The Loud, Beating Heart of the City
The Extraordinary Rendition Band at Sound Session 2012.
Erin X. Smithers, erinxsmithers.com
Music pumped hard through the veins of downtown Providence last weekend at Sound Session, with bands Brass Attack, the Agents, Akwaaba and the Silks transforming the masses into engaged, rollicking fans.
Although the main acts were great — we particularly liked the Agents, which served up a big-band, danceable mix of ska and reggae — one group of musicians clad in red, white and gold rallied the crowd like no other, and they did it without a stage. The Extraordinary Rendition Band, which has been floating around Providence for roughly four years, hijacked clusters of people from both the Westminster and Matthewson Street stages, luring them in with high-energy performances of Beyonce and Daddy Yankee songs.
At worst, they're a mixed bag of nuts smashing and honking their instruments, keen on interrupting life with spontaneous blasts of music. At best, they're a mass of skilled, enthusiastic local artists who pour their hearts out onto the streets of Providence, with the sole intention of spreading joy and music to anyone within earshot. Quad drummer David Lee Black joins us to explain what the ERB is all about.
Rhode Island Monthly: How many musicians are involved in the ERB?
DLB: Right now we have about twenty to twenty-five musicians. No one gets paid, and it's a free community democracy with no one leader. Everyone shares the responsibility.
RIM: We've seen you out and about, randomly playing on Thayer Street or at scheduled events like the Summer Solstice Celebration and Sound Session. If nobody's getting paid, what keeps you motivated to attend these events around the city, invited or not?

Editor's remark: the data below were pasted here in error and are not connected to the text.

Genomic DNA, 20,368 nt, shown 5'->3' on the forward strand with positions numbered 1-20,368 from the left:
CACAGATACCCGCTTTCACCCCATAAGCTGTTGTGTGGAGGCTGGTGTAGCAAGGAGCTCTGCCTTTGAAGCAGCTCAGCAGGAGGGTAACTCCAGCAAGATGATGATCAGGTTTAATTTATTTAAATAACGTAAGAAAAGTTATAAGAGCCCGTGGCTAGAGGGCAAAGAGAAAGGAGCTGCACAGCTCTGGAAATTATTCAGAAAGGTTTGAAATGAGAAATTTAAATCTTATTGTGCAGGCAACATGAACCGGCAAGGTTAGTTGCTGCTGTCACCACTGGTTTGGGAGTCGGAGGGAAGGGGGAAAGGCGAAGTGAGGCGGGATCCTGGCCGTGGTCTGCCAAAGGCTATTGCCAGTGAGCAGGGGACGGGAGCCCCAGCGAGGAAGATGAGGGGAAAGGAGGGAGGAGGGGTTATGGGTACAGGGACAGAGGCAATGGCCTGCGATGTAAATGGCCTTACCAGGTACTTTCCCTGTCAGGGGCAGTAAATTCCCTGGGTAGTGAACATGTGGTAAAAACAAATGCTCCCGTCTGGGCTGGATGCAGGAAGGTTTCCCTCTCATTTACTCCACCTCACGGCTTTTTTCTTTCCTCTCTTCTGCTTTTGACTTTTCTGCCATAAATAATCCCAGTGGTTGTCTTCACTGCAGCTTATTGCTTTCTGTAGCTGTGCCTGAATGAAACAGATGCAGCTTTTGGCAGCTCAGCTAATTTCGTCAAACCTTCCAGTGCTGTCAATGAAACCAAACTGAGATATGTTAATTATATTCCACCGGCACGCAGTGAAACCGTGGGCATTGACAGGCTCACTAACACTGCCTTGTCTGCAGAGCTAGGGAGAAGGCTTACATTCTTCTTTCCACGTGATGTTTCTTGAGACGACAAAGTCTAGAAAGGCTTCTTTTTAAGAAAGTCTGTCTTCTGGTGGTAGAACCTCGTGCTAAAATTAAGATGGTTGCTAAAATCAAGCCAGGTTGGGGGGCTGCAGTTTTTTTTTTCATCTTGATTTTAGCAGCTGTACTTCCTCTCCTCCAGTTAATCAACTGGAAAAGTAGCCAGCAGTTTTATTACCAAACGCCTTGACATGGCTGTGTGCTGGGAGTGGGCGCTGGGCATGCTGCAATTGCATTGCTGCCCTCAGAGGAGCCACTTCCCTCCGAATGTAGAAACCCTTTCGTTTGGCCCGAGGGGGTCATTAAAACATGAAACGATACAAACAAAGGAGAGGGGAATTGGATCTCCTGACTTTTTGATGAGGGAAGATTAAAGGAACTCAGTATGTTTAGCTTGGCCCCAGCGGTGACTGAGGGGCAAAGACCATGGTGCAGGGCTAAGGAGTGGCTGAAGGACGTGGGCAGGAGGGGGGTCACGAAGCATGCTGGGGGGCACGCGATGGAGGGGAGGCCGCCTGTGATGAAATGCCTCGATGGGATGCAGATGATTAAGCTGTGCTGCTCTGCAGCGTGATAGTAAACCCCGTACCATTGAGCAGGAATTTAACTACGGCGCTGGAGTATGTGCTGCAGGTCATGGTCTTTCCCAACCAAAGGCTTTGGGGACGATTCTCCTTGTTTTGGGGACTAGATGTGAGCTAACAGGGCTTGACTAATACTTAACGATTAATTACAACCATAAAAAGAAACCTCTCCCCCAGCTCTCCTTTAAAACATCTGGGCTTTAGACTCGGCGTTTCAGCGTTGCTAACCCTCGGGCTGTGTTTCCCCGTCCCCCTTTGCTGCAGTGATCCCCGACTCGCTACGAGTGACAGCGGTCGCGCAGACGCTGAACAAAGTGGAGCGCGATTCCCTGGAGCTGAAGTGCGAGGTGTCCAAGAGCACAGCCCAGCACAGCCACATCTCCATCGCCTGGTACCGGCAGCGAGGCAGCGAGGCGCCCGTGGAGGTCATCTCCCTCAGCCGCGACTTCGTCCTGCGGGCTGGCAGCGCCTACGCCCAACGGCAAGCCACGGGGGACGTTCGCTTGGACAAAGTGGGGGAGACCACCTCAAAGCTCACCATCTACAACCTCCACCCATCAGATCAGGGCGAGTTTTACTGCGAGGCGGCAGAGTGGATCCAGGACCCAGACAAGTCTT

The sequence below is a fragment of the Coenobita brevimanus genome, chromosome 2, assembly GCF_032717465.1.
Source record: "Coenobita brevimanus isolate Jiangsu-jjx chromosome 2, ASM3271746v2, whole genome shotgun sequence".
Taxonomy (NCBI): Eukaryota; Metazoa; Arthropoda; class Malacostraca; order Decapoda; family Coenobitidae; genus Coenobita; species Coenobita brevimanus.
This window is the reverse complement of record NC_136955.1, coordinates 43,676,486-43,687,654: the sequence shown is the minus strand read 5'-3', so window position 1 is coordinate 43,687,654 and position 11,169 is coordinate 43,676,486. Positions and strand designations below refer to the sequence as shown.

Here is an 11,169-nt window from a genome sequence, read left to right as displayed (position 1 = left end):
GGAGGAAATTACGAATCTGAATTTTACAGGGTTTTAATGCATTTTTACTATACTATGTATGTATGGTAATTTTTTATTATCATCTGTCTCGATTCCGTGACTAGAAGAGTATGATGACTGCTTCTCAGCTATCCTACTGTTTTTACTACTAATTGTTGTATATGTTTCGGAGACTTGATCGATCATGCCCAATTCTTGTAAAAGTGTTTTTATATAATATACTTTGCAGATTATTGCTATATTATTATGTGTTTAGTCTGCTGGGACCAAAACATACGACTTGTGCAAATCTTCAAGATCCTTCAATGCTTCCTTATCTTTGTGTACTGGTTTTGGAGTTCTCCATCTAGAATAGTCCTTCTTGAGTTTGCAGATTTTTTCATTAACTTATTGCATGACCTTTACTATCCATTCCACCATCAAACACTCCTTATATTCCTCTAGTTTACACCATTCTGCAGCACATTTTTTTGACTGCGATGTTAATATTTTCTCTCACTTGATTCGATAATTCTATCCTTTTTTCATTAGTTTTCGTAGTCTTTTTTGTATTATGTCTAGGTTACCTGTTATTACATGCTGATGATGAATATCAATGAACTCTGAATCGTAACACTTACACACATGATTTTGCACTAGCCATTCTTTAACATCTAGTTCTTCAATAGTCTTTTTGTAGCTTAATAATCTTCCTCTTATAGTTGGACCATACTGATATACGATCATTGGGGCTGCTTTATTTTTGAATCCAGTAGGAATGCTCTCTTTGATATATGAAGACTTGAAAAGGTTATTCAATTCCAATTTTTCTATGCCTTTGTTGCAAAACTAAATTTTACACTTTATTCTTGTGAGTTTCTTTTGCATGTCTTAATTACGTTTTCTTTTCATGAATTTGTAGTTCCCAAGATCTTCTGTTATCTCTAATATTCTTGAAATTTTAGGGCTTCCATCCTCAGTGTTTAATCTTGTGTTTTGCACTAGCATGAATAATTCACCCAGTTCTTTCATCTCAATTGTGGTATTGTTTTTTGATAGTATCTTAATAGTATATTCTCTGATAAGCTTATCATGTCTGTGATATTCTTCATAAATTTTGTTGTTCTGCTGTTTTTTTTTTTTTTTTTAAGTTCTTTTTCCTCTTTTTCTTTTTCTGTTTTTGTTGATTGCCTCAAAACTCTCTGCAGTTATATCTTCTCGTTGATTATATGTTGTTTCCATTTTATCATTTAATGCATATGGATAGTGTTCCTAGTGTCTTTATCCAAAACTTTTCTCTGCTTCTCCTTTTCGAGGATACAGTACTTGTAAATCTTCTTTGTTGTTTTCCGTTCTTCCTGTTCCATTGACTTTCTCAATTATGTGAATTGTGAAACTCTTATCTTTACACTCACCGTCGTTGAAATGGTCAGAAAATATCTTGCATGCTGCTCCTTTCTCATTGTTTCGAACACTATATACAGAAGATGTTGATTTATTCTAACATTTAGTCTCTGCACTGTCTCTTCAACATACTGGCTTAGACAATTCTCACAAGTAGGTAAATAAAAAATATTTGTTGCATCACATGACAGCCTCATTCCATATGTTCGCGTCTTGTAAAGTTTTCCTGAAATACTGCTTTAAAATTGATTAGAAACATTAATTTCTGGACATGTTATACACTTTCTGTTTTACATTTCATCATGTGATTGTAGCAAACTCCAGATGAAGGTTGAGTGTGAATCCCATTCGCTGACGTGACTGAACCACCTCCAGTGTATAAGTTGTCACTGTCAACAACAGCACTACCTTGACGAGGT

DLB: Well, we're a group of activists that are trying to make the world a better place through music, because using the power of music is usually more effective than arguments. We value silliness, gratuitous antics and fun for fun’s sake.
RIM: Does it work?
DLB: People tend to follow us around and start dancing, epecially the kids and kids at heart. So I think so, yes.
RIM: What type of music do you play?
DLB: Anything from the theme to Star Wars to Balkan to pop tunes. We're also fortunate to have several people in the band who write their own music and arrange it.
RIM: Does the band travel a lot?
DLB: We've travelled to places like Austin and Seattle, but we mostly do a lot of regional stuff centralizing around Providence.
RIM: Where does the band get the best reception from crowds?
DLB: Each place is so individually fun, but I guess we love it here best because we’re Providence’s favorite sons and daughters.
RIM: This sounds like a lot of fun. Can we sign up?
DLB: Yes! We're always looking for new members. We're open to all levels of ability, but especially people who are open to free, guerrilla-style music that will uplift everyone in earshot.
RIM: Where can we find you next?
DLB: We rehearse every Thursday at 7 p.m. underneath the bridge like trolls at India Point Park in Providence. And approximately two to three times of month, we do a spontaneous eruption of musical joy somewhere in the city.
Upcoming events (exact times TBA):
July 22: A five-song set and possibly a brief wandering music parade around the St. Mary's Feast and Cranston.
Aug. 7: A parade around the Olneyville neighborhood with Big Nazo puppets and other guests.
Sept. 8: Best Fest, Martha's Vineyard.
Sept. 29: Firstworks Festival on the Plaza.
Oct. 5–8: HONK!, a festival of activist street bands in Somerville and Cambridge, Mass, and PRONK!, Providence's own festival of activist street bands.
For more on the ERB, visit extraordinaryrenditionband.com or watch the video below.